I hope you have a good week.

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  3. tidalscribe

    I usually say, with gritted teeth, to anyone helping me search for that which is lost ‘Yes of course I looked in the cupboard / drawer / bedroom / shed / garage… but of course when they look, it miraculously appears!

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  4. joylennick

    An interesting piece, but Spec-savers for you, Butterfly! Coincidentally, I have just finished writing my weekly piece for the local paper, and it’s about OBSERVATION! I had lunch with two friends and could remember what outfit one was wearing at the time, but not the other…Supposing a murder took place right then but the killer escaped and the cops asked me what he looked like and what was he wearing?! Ber- dum..Us writers certainly have to have our wits about us!.I can recall reading a book (experienced writer) who described the female protagonist as having “pert breasts” and in the next chapter, they were “fully rounded.” Hey ho. xx

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    1. quiall Post author

      I worked for a police depart for 30 years and got into the habit of cataloging the people around me: what they were wearing, demeanour, any overheard conversation etc. It came in handy once or twice in 30 + years. I still do it occasionally.

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  5. K.L. Hale

    What a wonderful read Pam. It’s amazing how we all see things so differently. Oddly, I can be the one out of 4-5 that see it very differently. I used to chalk it up as, “I’m weird.” Then as I became older I started connecting with a few that could SEE the same things. Everyone’s reality is what they make it eh? We are all so unique and it’s amazing what I’ve missed in my views. And even more amazing are the ones I truly enjoy. And yes, I’d miss huge letters while admiring the things around it! Have a peaceful day my friend. 💚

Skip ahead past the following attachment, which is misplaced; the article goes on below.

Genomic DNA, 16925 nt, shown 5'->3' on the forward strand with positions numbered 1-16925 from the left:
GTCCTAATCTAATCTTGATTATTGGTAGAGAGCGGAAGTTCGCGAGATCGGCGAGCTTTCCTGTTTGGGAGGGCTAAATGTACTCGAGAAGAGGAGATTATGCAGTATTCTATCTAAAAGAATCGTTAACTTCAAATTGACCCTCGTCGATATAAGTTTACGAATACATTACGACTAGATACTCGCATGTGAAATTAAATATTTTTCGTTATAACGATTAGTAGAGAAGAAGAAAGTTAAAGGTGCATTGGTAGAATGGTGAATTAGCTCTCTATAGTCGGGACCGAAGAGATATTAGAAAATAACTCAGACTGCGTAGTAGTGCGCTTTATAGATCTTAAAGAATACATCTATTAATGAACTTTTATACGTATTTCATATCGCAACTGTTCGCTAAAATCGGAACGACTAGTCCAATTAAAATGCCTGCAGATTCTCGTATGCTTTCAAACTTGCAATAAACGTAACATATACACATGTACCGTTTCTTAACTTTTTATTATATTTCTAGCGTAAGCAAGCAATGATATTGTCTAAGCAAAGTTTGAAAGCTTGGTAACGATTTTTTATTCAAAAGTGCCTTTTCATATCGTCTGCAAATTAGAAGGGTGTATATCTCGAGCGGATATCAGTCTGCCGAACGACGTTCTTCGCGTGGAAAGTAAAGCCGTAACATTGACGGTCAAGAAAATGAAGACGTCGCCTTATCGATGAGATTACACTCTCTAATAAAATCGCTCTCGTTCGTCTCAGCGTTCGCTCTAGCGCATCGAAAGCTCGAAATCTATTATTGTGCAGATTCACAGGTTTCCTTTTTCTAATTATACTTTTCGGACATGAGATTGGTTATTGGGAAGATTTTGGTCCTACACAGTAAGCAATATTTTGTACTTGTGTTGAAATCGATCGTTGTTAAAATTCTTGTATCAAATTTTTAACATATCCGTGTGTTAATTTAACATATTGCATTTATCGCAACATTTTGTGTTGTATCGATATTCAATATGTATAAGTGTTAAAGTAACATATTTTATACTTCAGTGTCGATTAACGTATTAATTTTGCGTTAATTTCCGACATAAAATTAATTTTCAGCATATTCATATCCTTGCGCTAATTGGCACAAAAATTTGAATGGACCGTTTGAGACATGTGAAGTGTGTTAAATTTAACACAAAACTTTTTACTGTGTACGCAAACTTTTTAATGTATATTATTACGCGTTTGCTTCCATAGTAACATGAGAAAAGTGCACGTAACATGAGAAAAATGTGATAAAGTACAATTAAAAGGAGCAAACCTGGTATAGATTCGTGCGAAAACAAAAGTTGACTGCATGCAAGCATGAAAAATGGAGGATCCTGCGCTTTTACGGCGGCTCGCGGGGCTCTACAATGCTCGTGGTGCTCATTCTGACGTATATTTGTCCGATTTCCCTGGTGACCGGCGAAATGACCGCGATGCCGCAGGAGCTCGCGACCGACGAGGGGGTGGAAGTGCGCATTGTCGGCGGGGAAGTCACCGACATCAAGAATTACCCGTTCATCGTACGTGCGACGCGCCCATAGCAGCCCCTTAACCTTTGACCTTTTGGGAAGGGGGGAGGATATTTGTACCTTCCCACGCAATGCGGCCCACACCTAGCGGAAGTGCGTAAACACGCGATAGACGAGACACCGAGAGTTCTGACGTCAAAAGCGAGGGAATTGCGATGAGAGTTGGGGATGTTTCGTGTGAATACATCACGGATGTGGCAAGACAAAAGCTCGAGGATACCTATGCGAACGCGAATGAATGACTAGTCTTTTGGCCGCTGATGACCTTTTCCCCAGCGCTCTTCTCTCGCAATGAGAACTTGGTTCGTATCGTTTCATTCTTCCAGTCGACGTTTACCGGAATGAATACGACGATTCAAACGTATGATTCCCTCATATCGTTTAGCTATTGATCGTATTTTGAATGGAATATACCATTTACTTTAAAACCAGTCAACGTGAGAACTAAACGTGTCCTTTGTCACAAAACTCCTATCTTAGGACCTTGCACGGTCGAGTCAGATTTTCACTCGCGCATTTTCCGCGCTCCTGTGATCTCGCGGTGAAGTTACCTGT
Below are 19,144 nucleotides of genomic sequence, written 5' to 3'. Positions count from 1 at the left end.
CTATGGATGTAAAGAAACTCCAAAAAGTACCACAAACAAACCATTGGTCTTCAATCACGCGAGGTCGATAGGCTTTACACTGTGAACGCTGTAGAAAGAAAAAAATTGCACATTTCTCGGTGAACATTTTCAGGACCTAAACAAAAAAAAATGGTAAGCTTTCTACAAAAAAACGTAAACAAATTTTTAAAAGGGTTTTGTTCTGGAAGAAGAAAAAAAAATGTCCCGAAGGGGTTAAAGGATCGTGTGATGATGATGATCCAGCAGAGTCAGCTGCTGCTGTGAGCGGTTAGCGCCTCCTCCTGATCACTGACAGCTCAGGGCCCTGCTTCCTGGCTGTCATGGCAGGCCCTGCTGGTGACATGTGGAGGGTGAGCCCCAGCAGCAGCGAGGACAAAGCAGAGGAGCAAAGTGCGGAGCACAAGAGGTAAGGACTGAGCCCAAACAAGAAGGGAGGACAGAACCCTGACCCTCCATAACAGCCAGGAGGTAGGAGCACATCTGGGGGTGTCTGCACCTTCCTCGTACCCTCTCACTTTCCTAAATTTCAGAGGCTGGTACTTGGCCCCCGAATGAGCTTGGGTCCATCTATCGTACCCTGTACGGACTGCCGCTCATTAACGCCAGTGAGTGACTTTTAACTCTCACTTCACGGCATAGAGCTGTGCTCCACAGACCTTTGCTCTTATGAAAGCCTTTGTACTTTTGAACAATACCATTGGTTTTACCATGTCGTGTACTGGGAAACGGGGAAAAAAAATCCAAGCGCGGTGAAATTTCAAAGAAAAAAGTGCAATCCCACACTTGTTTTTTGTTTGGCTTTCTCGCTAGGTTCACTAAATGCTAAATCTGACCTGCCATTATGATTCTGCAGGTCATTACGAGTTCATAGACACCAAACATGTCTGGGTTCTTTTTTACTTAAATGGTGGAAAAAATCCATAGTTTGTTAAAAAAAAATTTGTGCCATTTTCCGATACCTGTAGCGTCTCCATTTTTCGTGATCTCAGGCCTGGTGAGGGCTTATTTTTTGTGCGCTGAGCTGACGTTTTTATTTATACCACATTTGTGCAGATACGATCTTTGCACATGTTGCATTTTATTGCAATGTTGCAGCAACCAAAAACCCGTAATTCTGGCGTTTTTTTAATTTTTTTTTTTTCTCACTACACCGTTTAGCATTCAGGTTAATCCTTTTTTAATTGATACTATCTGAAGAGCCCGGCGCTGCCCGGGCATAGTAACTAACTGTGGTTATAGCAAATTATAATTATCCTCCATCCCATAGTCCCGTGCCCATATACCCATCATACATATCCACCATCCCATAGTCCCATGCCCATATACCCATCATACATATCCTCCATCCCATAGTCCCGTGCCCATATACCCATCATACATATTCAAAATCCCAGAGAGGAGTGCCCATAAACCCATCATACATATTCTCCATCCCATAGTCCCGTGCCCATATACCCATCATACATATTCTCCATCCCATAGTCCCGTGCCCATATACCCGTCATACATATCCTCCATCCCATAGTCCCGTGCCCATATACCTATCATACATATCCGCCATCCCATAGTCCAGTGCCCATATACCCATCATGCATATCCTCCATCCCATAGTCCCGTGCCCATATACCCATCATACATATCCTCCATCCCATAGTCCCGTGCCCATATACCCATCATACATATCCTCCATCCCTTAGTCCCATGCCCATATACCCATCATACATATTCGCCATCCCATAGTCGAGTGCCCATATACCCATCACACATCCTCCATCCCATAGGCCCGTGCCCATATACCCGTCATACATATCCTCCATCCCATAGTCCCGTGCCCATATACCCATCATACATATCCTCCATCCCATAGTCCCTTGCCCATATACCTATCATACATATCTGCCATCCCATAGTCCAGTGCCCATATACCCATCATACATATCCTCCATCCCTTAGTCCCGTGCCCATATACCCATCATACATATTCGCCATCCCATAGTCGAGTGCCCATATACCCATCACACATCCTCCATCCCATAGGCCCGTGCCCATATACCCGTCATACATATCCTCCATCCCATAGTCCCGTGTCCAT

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  6. dweezer19

    All true Pam. Along with accurate knowledge must go loving intent. Another frailty within the human psyche. Recently I am feeling humanity is a grand experiment that is going off the rails towards failure. I live with someone who can see the minuscule stray wire of a zipper on a pillow that might, under the exact circumstances, put your eye out; but when he can find his favorite spoon or shirt, it is gone forever-until I gently point to it. Intent. The mind sees what it wants to see and too often is guided by fear. Beautiful sunset. At first I thought that’s what you were talking about but I knew not. 🤗

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  7. Mark Lanesbury

    Ah dear lady, we are even distracted greatly by our fears. Ever ‘on-guard’ to our own individual one’s to the exclusion of all else. It blinds us in everything we do on this world. But one day we will all see through them, and underneath, in plain sight, is a majesty beyond words. And once seen it will forever change how we view the world…and ourselves. And the beauty is incredible, inside and out.
    I beg to stay blind so that at the right time, I too can truly see ❤️ 🙏🏼 🦋

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  8. Sorryless

    My God how right you are. We see what we choose to see, and so much of it depends on what we find most important. But to open our eyes to the world around us, truly open them. Imagine all that we could learn . . .

    Liked by 1 person